Fuel from Algae

  • At the floway
    At the floway   J. Emmett Duffy, the Loretta and Lewis Glucksman Professor of Marine Science, and Professor of Marine Science Elizabeth Canuel look over the algae flowway on the VIMS Gloucester Point campus.   Photo by Stephen Salpukas
  • Screen Test
    Screen Test   Algae grows on screen media, to be harvested and converted into biofuel.   Photo by Stephen Salpukas
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It might seem almost too good to be true, but research at VIMS may turn our nation’s energy issues inside out, using wild algae to convert what is now a troublesome pollutant into a fuel that can help power our cars.

The research, by VIMS professors Emmett Duffy and Elizabeth Canuel, is part of the collaborative, multi-institutional Chesapeake Algae Project (ChAP). In addition to Duffy, Canuel, and their graduate students and technicians, ChAP involves faculty and undergrads in the Biology, Chemistry, and Physics departments at William and Mary, and researchers at the Smithsonian Institution, the University of Maryland, the University of Arkansas, and Western Michigan University. Industry partners are Statoil, Blackrock Energy, and HydroMentia.

Duffy says that the project’s goal is to “close the loop” between waste production and energy use. He notes that society’s current energy model is both unsustainable and polluting—we depend on a finite pool of fossil fuels to power our machines and fertilize our crops, and suffer when byproducts like excess carbon dioxide and nitrogen enter our air and water.

The ChAP model aims to reverse this equation. Wild algae can take up the excess nitrogen that plagues Chesapeake Bay and other coastal waters, using it to form cells that in certain species contain almost 50% lipids—oily organic compounds that can be used to make biodiesel and other transportation fuels. As an added bonus, the non-lipid components of the cell promise use as an organic fertilizer, thus capturing nutrient runoff that produces dead zones in coastal waters and placing the nutrients back where they belong—in farm soils.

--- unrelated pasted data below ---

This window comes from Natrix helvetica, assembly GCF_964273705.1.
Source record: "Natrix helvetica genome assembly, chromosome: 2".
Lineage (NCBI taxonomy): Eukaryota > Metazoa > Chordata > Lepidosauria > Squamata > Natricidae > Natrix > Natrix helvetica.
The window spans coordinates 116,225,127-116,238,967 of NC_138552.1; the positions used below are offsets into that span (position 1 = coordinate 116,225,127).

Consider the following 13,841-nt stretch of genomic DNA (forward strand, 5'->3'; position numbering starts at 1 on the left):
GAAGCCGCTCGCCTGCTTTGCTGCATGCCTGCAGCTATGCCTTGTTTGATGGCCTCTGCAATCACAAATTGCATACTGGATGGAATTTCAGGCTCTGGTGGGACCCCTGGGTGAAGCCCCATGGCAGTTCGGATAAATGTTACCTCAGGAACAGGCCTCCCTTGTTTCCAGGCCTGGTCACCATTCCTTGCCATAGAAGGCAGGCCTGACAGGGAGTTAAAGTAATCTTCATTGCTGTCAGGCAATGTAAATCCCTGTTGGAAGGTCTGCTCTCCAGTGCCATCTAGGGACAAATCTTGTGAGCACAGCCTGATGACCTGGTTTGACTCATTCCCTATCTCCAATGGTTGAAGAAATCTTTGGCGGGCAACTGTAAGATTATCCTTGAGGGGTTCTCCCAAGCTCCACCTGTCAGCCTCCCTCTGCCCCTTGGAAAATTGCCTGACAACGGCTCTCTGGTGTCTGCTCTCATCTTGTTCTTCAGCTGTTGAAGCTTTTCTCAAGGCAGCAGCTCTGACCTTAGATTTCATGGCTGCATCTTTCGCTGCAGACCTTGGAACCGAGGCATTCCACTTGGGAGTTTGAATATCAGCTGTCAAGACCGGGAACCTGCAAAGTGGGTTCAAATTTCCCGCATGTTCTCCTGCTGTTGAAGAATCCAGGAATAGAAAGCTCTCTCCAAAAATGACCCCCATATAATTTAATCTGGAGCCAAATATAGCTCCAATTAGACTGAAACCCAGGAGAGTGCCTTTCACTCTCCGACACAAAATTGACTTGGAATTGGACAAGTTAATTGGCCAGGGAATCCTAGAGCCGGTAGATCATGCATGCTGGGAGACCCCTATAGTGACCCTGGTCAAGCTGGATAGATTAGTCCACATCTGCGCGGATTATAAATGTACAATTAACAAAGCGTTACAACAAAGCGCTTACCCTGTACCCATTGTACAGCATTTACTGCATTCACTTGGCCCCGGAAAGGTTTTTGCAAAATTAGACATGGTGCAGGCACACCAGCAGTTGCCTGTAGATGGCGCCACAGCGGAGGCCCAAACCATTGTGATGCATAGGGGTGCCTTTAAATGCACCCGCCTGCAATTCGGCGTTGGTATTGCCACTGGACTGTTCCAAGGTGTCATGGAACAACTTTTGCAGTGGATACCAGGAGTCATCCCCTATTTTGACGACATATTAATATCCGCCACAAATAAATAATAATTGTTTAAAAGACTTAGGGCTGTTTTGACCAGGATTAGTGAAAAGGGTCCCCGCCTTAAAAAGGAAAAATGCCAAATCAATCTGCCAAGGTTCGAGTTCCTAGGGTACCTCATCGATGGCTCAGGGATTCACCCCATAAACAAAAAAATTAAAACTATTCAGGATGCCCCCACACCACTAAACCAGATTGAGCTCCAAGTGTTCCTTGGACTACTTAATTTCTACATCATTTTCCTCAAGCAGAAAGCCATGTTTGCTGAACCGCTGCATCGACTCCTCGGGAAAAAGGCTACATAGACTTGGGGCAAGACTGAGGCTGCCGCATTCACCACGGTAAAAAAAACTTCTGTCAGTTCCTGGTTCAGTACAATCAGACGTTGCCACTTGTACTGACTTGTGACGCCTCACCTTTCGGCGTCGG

The model is also elegant in its simplicity—relying on naturally occurring strains of wild algae rather than the high-tech, genetically modified strains being tested in many other labs. “That allows us to take advantage of the lessons learned by algae during their 3 billion years of evolution,” says Duffy.

The focus of Duffy and Canuel’s research—in a land-based flow way at VIMS as well as culture units in the estuary—is to measure the oil content of various wild algal strains, and to determine how algal growth rates, oil production, and pollutant scrubbing vary with temperature, salinity, light levels, and other environmental factors.

Colleagues are conducting similar experiments in floating harvesters on Lake Matoaka on the William and Mary campus in Williamsburg, and in the York River alongside VIMS’ Gloucester Point campus. The harvesters also allow for engineering tests to establish design criteria for use in the rigorous real-world conditions of the Bay.

These experiments are all part of an overall effort to better understand how the ChAP concept might scale up to the levels needed to make an appreciable dent in our nation’s 20-million-barrel per day oil habit.